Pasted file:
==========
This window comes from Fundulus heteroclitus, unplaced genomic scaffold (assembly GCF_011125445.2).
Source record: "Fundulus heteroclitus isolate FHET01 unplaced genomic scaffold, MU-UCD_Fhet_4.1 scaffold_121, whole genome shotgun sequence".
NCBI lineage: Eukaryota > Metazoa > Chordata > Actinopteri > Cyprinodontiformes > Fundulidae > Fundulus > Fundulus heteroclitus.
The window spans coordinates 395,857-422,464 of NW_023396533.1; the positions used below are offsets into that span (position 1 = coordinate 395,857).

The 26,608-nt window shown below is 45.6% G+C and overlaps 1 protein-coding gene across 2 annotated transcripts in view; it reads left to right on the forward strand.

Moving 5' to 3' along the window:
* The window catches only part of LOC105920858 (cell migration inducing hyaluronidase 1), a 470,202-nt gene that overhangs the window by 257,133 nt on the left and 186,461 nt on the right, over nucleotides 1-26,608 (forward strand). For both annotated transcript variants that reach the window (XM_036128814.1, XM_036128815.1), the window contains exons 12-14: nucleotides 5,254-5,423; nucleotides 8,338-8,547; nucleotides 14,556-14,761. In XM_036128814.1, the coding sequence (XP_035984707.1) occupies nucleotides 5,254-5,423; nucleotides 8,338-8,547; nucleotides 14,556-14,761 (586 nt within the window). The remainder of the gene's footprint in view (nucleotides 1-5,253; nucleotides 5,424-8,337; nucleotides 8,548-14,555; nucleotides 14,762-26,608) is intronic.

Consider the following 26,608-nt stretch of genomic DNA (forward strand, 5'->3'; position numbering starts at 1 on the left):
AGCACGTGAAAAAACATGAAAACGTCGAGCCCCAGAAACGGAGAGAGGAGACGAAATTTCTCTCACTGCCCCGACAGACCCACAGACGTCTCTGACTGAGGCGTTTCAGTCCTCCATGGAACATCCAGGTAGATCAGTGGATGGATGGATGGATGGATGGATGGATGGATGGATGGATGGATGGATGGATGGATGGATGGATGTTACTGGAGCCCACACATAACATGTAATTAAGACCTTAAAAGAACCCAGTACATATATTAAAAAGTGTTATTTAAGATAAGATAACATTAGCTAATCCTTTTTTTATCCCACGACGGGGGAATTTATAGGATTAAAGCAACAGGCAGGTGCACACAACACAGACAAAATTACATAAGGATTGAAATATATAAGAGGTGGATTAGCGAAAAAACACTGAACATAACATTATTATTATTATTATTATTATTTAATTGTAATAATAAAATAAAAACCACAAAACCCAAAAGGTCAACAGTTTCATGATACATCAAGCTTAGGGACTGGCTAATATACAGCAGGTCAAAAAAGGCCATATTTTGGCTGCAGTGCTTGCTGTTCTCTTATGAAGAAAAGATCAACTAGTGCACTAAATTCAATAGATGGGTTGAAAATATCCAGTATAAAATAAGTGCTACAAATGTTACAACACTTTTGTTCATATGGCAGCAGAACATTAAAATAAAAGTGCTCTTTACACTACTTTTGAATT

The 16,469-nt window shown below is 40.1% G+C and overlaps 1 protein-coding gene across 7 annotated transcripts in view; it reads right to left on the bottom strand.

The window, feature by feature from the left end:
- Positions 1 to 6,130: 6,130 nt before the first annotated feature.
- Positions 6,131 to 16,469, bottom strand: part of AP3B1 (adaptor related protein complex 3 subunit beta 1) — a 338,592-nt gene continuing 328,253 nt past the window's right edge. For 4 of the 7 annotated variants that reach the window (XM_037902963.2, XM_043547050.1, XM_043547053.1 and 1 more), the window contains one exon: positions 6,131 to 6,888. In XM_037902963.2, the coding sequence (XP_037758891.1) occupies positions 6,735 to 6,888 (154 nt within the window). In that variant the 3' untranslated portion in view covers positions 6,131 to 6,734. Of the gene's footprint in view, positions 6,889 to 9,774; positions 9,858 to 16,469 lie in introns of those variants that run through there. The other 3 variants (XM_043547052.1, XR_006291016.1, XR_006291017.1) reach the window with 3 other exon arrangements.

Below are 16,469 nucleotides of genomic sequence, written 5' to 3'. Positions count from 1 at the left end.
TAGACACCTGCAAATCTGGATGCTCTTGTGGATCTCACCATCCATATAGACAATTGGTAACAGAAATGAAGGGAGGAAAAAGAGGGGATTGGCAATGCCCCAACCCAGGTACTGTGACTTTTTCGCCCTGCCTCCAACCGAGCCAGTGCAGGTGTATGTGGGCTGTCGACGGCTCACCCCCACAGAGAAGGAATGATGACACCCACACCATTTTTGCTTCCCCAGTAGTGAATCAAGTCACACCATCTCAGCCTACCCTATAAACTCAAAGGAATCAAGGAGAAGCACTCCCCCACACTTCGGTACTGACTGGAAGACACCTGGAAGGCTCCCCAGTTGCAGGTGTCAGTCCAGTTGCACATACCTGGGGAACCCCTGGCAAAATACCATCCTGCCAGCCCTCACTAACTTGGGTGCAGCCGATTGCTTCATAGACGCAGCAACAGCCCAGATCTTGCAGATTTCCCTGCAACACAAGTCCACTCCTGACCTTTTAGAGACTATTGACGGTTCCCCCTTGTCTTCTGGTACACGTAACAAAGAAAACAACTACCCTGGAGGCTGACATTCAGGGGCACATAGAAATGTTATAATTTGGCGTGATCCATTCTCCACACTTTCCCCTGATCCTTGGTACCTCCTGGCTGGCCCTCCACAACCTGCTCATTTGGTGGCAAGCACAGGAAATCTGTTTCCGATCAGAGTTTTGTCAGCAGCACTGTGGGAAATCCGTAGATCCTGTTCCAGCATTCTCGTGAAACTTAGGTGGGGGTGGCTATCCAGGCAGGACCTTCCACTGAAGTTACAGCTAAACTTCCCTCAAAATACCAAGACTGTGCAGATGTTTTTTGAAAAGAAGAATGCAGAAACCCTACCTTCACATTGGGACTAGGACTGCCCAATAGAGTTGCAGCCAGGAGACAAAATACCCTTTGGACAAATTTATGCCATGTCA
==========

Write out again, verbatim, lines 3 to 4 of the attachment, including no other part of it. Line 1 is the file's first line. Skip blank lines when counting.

NCBI lineage: Eukaryota > Metazoa > Chordata > Actinopteri > Cyprinodontiformes > Fundulidae > Fundulus > Fundulus heteroclitus.
The window spans coordinates 395,857-422,464 of NW_023396533.1; the positions used below are offsets into that span (position 1 = coordinate 395,857).